Researchers working with wild kangaroos in Australia have found that the marsupials have developed a strong preference for using their left hand.
Kangaroos display left-handedness
Scientists have found that while most people are right-handed, most kangaroos prefer to use their left hand for feeding, grooming and other tasks. The researchers claim that the study allows scientists to gain new insight into kangaroo behavior and also reveals a new aspect of the evolution of mammals.
“We found a pronounced degree of ‘handedness,’ comparable to that in our species,” said Yegor Malashichev, a biologist at the Saint Petersburg State University in Russia. “In bipedal kangaroos, in all actions studied, there was a significant left-hand preference in the vast majority of individuals.”
At the beginning of the study, the scientists were not expecting to discover hand preference in marsupials, given differences in their brain structure when compared to other mammals such as primates.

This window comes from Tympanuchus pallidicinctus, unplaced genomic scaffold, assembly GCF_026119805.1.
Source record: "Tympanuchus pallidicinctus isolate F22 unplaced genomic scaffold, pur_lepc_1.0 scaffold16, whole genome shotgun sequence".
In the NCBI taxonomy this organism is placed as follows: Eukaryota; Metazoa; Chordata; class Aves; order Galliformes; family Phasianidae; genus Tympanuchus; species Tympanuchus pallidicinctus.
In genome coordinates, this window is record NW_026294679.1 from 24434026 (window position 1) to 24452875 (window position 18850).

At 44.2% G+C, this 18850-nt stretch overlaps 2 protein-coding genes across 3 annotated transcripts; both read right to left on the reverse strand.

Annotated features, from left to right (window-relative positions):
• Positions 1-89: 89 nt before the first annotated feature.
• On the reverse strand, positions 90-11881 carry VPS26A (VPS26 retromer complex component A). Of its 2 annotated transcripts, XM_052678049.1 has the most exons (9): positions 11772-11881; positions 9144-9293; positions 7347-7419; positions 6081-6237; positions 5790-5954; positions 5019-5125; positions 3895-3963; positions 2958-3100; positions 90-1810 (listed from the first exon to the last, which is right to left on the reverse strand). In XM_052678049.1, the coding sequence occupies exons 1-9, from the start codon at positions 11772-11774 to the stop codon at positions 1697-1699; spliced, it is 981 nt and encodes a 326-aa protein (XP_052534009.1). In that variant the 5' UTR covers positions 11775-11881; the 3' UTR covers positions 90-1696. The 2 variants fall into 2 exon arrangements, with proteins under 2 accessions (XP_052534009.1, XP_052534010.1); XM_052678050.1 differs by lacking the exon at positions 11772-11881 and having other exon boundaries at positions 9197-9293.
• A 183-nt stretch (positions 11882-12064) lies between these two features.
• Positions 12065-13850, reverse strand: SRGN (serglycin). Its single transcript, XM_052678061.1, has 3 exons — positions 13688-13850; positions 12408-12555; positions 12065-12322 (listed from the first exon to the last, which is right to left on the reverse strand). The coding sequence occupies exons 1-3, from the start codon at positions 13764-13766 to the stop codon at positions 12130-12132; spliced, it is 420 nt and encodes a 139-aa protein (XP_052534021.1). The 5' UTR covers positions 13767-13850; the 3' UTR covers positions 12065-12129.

“Any study that proves true ‘handedness’ in another bipedal (two-footed) species contributes to the study of brain symmetry and mammalian evolution,” said researcher Janeane Ingram, a wildlife ecologist at the University of Tasmania in Australia. “Even in the scientific community, true ‘handedness’ was assumed to have evolved primarily in humans and primates.”
Various species formed part of study
Kangaroos boast strong legs, large feet and a large muscular tail, features which enable them to move around primarily by hopping, and consequently keep their hands free to perform other tasks.
During the study, researchers gathered data on two bipedal species of kangaroo, and one bipedal species of wallaby, which are smaller animals from the same family as kangaroos. Animals were observed in both continental Australia and the island of Tasmania, located off the southern coast.
The eastern gray kangaroo and the red kangaroo, both of which are large, bipedal species, were found to exhibit left-handedness in all tasks. They even supported their bodies with one forelimb, in a tripedal stance, in some instances.
Red-necked wallabies and two other kangaroo species were found to use the left hand when eating from tree branches, manipulating leaves in the left and the branch in the right hand.
Australian tree kangaroos displayed less evidence of hand preference. Detailed results can be found in the journal Current Biology.